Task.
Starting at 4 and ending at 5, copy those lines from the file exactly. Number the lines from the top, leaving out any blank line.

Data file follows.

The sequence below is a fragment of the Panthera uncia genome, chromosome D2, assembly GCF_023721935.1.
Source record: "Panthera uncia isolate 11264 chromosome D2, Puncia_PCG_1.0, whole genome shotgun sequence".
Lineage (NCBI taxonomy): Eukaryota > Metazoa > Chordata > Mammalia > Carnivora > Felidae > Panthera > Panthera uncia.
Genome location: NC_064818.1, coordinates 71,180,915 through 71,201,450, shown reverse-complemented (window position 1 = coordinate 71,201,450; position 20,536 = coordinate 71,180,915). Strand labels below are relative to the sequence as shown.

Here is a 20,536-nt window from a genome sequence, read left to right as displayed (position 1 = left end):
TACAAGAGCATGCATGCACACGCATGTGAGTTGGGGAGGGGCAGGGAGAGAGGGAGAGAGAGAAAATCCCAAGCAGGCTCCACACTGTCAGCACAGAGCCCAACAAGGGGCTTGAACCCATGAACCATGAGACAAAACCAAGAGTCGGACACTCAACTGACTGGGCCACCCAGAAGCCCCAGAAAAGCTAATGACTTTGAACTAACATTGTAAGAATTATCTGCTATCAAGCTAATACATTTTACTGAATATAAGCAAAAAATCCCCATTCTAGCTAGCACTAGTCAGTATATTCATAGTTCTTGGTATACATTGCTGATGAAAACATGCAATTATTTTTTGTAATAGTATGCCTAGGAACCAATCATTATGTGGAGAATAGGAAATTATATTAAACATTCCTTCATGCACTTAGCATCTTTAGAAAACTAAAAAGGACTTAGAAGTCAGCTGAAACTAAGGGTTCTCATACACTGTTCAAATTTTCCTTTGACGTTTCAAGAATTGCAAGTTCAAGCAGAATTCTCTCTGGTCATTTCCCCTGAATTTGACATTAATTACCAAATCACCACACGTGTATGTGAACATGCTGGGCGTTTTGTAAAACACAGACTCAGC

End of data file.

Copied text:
Genome location: NC_064818.1, coordinates 71,180,915 through 71,201,450, shown reverse-complemented (window position 1 = coordinate 71,201,450; position 20,536 = coordinate 71,180,915). Strand labels below are relative to the sequence as shown.

Here is a 20,536-nt window from a genome sequence, read left to right as displayed (position 1 = left end):